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The Lost Apothecary

Women’s History Month meets historical fiction meets suspense/thriller! Both Amy and I loved this book and the fact that it made Amy want to put her boots on and try her hand at mudlarking! (Don’t know what that is? Better read the book!)

Hidden in the depths of eighteenth-century London, a secret apothecary shop caters to an unusual kind of clientele. Women across the city whisper of a mysterious figure named Nella who sells well-disguised poisons to use against the oppressive men in their lives. But the apothecary’s fate is jeopardized when her newest patron, a precocious twelve-year-old, makes a fatal mistake, sparking a string of consequences that echo through the centuries. Meanwhile, in present-day London, aspiring historian Caroline Parcewell spends her tenth wedding anniversary alone, running from her own demons. When she stumbles upon a clue to the unsolved apothecary murders that haunted London two hundred years ago, her life collides with the apothecary’s in a stunning twist of fate—and not everyone will survive. With crackling suspense, unforgettable characters and searing insight, The Lost Apothecary is a subversive and intoxicating debut novel of secrets, vengeance and the remarkable ways women can save each other despite the barrier of time.

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Book review: The Missing Sister

The anxiously awaited 7th book in the Seven Sisters series by The Sunday Times number one best-selling author Lucinda Riley was assumed to be the last in the series by many, and the reaction has been mixed now that we know there will be at least one more. Mixed because we wanted to get to the background of the story, hoping that all would be explained, but thankful that we can look forward to more on the enchanting D’Aplièse family. The sisters all have amazing back stories steeped in history, with the search for their birth families. I don’t know who else feels this way, but when a well-loved series ends, I feel lost (but only until I find the next series to immerse myself in!). If you love historical fiction, with a little bit of mysticism, romance, and mystery, then this is a great series to check out.

Preview from Amazon: The six D’Aplièse sisters have each been on their own incredible journey to discover their heritage, but they still have one question left unanswered: who and where is the seventh sister?

They only have one clue – an image of a star-shaped emerald ring. The search to find the missing sister will take them across the globe; from New Zealand to Canada, England, France and Ireland, uniting them all in their mission to at last complete their family.

In doing so, they will slowly unearth a story of love, strength and sacrifice that began almost one hundred years ago, as other brave young women risk everything to change the world around them.

The Missing Sister is the seventh installment in Lucinda Riley’s multimillion copy epic series.

Discover yourself at the heart of history.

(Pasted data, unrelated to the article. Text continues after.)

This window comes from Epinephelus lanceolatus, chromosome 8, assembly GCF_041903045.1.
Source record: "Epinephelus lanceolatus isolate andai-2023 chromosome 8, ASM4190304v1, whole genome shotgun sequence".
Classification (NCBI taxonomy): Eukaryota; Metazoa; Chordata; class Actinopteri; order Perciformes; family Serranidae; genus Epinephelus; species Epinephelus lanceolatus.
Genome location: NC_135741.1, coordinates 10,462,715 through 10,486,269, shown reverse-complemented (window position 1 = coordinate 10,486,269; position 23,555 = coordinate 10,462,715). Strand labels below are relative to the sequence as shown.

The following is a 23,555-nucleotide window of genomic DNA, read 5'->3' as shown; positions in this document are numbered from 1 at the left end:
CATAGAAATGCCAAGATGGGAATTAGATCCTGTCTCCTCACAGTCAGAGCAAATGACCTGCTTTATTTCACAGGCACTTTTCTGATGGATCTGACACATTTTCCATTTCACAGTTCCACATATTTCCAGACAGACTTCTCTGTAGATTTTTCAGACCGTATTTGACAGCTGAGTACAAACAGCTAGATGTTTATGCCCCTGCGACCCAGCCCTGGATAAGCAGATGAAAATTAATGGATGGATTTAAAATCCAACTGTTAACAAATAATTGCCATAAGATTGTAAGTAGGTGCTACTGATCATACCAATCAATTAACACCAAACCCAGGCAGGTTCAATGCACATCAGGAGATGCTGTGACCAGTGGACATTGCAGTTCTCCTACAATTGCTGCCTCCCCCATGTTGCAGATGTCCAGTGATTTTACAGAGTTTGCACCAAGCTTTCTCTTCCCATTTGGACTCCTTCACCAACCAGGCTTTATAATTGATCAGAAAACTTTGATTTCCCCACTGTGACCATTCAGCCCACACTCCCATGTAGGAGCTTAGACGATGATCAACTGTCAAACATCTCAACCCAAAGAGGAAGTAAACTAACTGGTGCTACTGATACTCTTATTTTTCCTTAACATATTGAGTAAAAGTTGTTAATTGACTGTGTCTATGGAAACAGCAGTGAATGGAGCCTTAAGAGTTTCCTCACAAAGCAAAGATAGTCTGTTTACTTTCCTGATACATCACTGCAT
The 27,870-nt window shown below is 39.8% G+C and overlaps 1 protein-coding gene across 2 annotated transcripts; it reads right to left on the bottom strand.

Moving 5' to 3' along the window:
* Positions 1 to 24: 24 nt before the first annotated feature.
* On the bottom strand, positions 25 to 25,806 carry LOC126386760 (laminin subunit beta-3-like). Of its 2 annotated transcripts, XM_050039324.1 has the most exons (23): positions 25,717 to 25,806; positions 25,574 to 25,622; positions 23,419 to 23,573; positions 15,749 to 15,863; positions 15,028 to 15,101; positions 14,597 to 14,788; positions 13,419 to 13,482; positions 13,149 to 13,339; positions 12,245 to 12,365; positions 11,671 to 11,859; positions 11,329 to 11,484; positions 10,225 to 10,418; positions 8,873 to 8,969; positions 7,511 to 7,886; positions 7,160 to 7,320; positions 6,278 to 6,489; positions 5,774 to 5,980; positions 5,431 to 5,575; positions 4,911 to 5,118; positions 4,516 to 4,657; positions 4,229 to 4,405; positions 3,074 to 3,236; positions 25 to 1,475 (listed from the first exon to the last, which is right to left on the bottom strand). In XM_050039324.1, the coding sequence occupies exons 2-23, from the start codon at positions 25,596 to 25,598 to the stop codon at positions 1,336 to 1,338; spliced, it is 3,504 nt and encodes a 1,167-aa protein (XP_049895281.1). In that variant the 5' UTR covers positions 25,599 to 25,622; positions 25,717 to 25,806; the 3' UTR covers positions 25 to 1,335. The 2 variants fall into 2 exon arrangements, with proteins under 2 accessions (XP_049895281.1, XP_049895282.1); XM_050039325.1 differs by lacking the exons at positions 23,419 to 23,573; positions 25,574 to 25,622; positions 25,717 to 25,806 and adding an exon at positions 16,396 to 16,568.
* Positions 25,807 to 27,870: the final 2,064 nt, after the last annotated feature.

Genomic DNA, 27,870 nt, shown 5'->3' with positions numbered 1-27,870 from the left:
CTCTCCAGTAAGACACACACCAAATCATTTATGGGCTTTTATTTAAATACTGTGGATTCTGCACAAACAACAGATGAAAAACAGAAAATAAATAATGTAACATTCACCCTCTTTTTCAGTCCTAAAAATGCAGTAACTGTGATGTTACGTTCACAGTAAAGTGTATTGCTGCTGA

Book Review: The Exiles

Summary from Amazon: The author of the #1 New York Times bestseller Orphan Train returns with an ambitious, emotionally resonant novel about three women whose lives are bound together in nineteenth-century Australia and the hardships they weather together as they fight for redemption and freedom in a new society.

Seduced by her employer’s son, Evangeline, a naïve young governess in early nineteenth-century London, is discharged when her pregnancy is discovered and sent to the notorious Newgate Prison. After months in the fetid, overcrowded jail, she learns she is sentenced to “the land beyond the seas,” Van Diemen’s Land, a penal colony in Australia. Though uncertain of what awaits, Evangeline knows one thing: the child she carries will be born on the months-long voyage to this distant land.

During the journey on a repurposed slave ship, the Medea, Evangeline strikes up a friendship with Hazel, a girl little older than her former pupils who was sentenced to seven years transport for stealing a silver spoon. Canny where Evangeline is guileless, Hazel—a skilled midwife and herbalist—is soon offering home remedies to both prisoners and sailors in return for a variety of favors.

Though Australia has been home to Aboriginal people for more than 50,000 years, the British government in the 1840s considers its fledgling colony uninhabited and unsettled, and views the natives as an unpleasant nuisance. By the time the Medea arrives, many of them have been forcibly relocated, their land seized by white colonists. One of these relocated people is Mathinna, the orphaned daughter of the Chief of the Lowreenne tribe, who has been adopted by the new governor of Van Diemen’s Land.

In this gorgeous novel, Christina Baker Kline brilliantly recreates the beginnings of a new society in a beautiful and challenging land, telling the story of Australia from a fresh perspective, through the experiences of Evangeline, Hazel, and Mathinna. While life in Australia is punishing and often brutally unfair, it is also, for some, an opportunity: for redemption, for a new way of life, for unimagined freedom. Told in exquisite detail and incisive prose, The Exiles is a story of grace born from hardship, the unbreakable bonds of female friendships, and the unfettering of legacy.